The first of a series of 15 public debates exploring options for the implementation of the National Development Plan (NDP) was officially inaugurated at the University of the Witwatersrand (Wits) School of Governance last month.
In association with the Oliver and Adelaide Tambo Foundation, the Wits School of Governance hosted a panel of participants to stimulate discussions among stakeholders on the challenges of governance, policy and implementation, and the importance of building a capable State in South Africa.
National Planning Commission (NPC) Secretariat in the Presidency acting head Khulekani Mathe opened the debate, stating that the NDP called for greater collaboration between stakeholders to be successful, as acting in isolation would limit the impact of the NDP.
“To take South Africa forward, we need to discuss the problems and solutions. The NDP aims to address poverty, inequality and unemployment. We must note that the development is about the people and, if our initiative is not making an impact on people, then all we are doing will be incomplete,” he asserted.
He revealed that the Presidency would assess all the plans of the various national departments to ensure that what they put forward was aligned with the NDP. A unit would also be established to assess the impact of current and future policies and ensure that policies that went against the spirit of the NDP were not implemented.
The NPC continued to advise government on how to implement the NDP, engage with stakeholders and facilitate partnerships between stakeholders, Mathe said.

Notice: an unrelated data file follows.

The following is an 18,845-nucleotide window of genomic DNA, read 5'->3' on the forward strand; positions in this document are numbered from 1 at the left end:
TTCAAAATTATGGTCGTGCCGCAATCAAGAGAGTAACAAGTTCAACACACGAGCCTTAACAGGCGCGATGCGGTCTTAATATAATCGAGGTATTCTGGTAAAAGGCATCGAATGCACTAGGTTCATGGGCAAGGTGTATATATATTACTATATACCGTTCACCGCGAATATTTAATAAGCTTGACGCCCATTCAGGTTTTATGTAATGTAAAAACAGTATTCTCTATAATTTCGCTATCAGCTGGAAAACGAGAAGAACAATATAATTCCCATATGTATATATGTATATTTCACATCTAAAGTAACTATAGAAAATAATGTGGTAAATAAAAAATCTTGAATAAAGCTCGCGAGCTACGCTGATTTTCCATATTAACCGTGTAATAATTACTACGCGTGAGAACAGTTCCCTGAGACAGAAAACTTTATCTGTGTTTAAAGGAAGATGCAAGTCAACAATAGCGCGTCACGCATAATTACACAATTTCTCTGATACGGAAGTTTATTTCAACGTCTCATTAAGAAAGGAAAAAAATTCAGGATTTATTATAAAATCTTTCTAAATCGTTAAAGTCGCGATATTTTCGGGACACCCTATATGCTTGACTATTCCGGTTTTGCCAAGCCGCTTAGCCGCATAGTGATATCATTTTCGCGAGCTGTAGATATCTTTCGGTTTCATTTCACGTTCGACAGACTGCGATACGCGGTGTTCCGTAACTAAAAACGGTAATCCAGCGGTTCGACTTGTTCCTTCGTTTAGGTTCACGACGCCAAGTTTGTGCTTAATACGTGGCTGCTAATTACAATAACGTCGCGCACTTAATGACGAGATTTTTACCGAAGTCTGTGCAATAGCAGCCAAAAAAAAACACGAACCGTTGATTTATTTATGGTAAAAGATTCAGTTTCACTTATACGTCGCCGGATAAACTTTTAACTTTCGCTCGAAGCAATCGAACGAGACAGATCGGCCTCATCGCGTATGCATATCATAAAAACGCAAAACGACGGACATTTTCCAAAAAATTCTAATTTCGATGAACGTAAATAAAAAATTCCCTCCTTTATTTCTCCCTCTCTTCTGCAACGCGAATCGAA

However, he put forward that the biggest challenge the NDP needed to address was inequality.
Wits vice-chancellor and principal Adam Habib agreed, noting that, while there were many positive aspects to the NDP, it had two significant challenges, including inequality.
“The NDP avoids the fundamental question of inequality in inclusive development. The NDP addresses poverty but the question is how to address inequality because it polarises society and creates relative depravation. The areas that have the most [violent] service delivery protests are not the poorest places. [These are] the places in the closest proximity to wealth,” he explained.
The dilemma of inequality, he stressed, was that, as employment increased and poverty was alleviated, the middle class would still grow faster than lower income earners.
Habib stated that this issue was avoided by government because “it is a difficult question to handle”, but warned that this approach did not help in dealing with inequality.
For the NDP to be successfully implemented, a pact and agreement were needed between different stakeholders in society, he suggested.
Further, a coherent plan from government was also required as there were many discrepancies within government in its approach to inequality.
Once coherence was established, coherence in society would be needed, as well as ongoing communication between the State, labour and business.